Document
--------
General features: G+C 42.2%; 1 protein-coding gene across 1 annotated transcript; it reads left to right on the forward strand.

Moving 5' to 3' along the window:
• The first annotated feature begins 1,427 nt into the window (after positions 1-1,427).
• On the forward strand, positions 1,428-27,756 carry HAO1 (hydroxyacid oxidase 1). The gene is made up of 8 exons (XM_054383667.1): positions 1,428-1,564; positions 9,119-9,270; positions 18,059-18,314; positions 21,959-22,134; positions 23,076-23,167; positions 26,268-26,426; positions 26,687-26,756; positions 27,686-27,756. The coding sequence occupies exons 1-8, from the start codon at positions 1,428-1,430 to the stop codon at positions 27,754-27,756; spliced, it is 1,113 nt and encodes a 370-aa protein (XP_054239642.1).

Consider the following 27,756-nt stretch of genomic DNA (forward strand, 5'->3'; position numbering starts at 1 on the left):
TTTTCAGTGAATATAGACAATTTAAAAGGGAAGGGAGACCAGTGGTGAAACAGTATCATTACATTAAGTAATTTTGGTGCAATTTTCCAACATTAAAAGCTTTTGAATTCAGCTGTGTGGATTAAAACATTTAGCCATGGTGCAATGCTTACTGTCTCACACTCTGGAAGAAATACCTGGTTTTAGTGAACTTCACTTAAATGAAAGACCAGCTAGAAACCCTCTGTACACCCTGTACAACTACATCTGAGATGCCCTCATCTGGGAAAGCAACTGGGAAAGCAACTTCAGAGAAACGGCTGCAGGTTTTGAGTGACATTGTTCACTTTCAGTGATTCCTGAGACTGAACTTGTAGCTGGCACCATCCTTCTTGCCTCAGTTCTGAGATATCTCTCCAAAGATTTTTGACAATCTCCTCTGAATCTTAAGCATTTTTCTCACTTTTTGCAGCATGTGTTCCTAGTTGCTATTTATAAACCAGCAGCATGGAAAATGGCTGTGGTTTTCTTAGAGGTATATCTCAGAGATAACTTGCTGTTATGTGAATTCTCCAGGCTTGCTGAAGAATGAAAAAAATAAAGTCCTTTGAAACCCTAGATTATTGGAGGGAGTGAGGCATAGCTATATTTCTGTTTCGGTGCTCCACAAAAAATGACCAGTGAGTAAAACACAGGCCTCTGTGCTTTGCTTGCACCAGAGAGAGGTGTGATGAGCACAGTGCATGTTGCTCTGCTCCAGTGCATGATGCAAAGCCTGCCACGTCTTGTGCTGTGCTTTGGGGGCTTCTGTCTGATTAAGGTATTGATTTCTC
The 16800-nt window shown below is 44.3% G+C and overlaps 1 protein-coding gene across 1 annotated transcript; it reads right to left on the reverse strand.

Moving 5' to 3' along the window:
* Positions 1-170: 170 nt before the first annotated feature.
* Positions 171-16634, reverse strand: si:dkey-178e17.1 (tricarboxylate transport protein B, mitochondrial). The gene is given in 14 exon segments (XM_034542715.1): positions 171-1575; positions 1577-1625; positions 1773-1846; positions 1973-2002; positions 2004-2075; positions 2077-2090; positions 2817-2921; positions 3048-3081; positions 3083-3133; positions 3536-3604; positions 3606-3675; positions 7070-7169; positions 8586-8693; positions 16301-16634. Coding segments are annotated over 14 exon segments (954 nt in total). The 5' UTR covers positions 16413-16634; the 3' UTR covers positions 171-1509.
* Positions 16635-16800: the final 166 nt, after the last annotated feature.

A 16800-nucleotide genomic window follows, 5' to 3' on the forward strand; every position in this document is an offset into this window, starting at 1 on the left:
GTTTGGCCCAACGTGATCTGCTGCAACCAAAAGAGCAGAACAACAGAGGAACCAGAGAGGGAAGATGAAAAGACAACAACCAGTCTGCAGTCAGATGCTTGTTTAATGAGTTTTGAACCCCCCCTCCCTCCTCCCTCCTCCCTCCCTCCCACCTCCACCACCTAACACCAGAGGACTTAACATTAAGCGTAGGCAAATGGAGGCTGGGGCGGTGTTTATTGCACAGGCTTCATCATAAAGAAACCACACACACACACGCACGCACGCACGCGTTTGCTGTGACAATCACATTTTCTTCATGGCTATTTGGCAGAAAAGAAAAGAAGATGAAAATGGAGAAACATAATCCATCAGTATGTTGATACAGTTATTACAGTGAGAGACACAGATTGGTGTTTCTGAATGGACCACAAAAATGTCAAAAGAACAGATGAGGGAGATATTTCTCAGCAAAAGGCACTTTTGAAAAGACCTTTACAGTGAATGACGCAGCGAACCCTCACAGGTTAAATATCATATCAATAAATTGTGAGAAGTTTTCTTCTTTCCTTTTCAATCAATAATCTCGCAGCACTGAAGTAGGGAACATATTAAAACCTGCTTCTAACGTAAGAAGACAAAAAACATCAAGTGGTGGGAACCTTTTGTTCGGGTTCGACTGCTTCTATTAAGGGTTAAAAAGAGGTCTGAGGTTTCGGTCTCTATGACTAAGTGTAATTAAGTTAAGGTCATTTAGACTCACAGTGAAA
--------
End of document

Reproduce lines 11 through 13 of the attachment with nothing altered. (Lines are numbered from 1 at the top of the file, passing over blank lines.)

* Positions 16635-16800: the final 166 nt, after the last annotated feature.

A 16800-nucleotide genomic window follows, 5' to 3' on the forward strand; every position in this document is an offset into this window, starting at 1 on the left:
GTTTGGCCCAACGTGATCTGCTGCAACCAAAAGAGCAGAACAACAGAGGAACCAGAGAGGGAAGATGAAAAGACAACAACCAGTCTGCAGTCAGATGCTTGTTTAATGAGTTTTGAACCCCCCCTCCCTCCTCCCTCCTCCCTCCCTCCCACCTCCACCACCTAACACCAGAGGACTTAACATTAAGCGTAGGCAAATGGAGGCTGGGGCGGTGTTTATTGCACAGGCTTCATCATAAAGAAACCACACACACACACGCACGCACGCACGCGTTTGCTGTGACAATCACATTTTCTTCATGGCTATTTGGCAGAAAAGAAAAGAAGATGAAAATGGAGAAACATAATCCATCAGTATGTTGATACAGTTATTACAGTGAGAGACACAGATTGGTGTTTCTGAATGGACCACAAAAATGTCAAAAGAACAGATGAGGGAGATATTTCTCAGCAAAAGGCACTTTTGAAAAGACCTTTACAGTGAATGACGCAGCGAACCCTCACAGGTTAAATATCATATCAATAAATTGTGAGAAGTTTTCTTCTTTCCTTTTCAATCAATAATCTCGCAGCACTGAAGTAGGGAACATATTAAAACCTGCTTCTAACGTAAGAAGACAAAAAACATCAAGTGGTGGGAACCTTTTGTTCGGGTTCGACTGCTTCTATTAAGGGTTAAAAAGAGGTCTGAGGTTTCGGTCTCTATGACTAAGTGTAATTAAGTTAAGGTCATTTAGACTCACAGTGAAA